The poems in a section called "After Egypt" are about the ghetto in Venice, and "the first use of this word for segregated, and subpar, living quarters." In her notes for the poem "Foundry," she explains, "Ghetto is a derivation of ghet, Venetian dialect for foundry, and refers to the island where foundry slag was dumped before the Jews were forced to move there." Such sad and moving lines:
as long as we stay where
you've tossed us, on
the slag heap of your regard,
the republic is safe.
And, alas, that attitude is still out there, applied to many groups of people, unwanted by other groups who pretend they are protecting their republic.
That section made me think of Shakespeare, his Merchant of Venice, and Shakespeare turns up in another poem, "Shakespeare Doesn't Care," for writers possibly worried about their literary reputations:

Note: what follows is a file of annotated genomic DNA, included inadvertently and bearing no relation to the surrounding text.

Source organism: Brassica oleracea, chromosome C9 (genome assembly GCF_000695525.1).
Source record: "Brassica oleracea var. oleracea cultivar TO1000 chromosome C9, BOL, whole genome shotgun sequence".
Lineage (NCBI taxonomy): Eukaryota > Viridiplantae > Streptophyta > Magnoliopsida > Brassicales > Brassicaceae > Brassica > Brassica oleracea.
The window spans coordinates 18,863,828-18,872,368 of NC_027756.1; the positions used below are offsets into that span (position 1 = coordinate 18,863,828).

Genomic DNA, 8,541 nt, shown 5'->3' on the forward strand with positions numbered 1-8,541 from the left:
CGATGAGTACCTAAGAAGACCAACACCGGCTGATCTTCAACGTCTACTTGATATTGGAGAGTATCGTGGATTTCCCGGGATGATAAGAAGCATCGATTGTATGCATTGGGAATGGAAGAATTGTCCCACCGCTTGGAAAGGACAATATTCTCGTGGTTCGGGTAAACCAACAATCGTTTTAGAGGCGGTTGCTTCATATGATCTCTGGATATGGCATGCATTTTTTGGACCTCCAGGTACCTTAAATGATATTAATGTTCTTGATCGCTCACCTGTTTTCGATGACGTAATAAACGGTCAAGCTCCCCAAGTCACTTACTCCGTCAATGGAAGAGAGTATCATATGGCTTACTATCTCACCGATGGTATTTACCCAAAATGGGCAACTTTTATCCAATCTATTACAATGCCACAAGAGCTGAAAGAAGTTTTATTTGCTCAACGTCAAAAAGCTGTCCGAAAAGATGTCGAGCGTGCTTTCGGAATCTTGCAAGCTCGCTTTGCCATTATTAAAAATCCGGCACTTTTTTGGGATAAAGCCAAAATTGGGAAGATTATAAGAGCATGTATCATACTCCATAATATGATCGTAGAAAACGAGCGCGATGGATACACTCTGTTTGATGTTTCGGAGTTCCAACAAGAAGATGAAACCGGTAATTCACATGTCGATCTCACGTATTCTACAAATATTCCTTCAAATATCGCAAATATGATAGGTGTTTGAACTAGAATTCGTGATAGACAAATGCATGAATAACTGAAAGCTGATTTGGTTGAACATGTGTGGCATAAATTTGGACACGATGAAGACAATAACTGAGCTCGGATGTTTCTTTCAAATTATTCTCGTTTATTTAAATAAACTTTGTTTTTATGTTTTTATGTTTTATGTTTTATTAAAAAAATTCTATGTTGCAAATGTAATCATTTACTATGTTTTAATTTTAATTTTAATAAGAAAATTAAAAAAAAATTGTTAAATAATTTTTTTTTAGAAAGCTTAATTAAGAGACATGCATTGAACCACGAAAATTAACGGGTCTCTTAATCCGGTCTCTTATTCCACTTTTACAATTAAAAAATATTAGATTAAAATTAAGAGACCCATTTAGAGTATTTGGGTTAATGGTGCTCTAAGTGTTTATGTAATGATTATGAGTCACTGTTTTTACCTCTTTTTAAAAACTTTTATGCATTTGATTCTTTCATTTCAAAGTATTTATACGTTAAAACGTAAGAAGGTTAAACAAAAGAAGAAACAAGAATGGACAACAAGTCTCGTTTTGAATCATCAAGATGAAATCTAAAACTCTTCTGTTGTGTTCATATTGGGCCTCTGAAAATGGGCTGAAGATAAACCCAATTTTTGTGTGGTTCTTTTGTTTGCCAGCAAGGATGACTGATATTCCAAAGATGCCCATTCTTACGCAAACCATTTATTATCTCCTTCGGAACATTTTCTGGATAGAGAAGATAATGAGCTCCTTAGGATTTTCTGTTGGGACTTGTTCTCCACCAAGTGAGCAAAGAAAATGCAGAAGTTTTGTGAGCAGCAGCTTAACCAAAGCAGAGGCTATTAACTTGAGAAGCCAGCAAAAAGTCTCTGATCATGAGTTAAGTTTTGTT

What does he care
if we all die tomorrow?
He lives in his words. You wrestle,
enraptured, with yours.
What time does with them
next, or ever after,
is someone else's rodeo.
I identified with "Insomnia Etiquette," which begins, "There's a movie on, so I watch it." I actually watch movies to fall asleep to at bedtime, and read a book if I wake in the night (often at 3:33 a.m.) "I will regret / not being able to find / a book to get lost in," she says!
And the "Little Book of Woe" section contains poems that address her multiple sclerosis, something her notes tell us she kept private for a while, so she could handle her illness on her own. I love the poem "Soup," about...soup, just what we want when we're sick!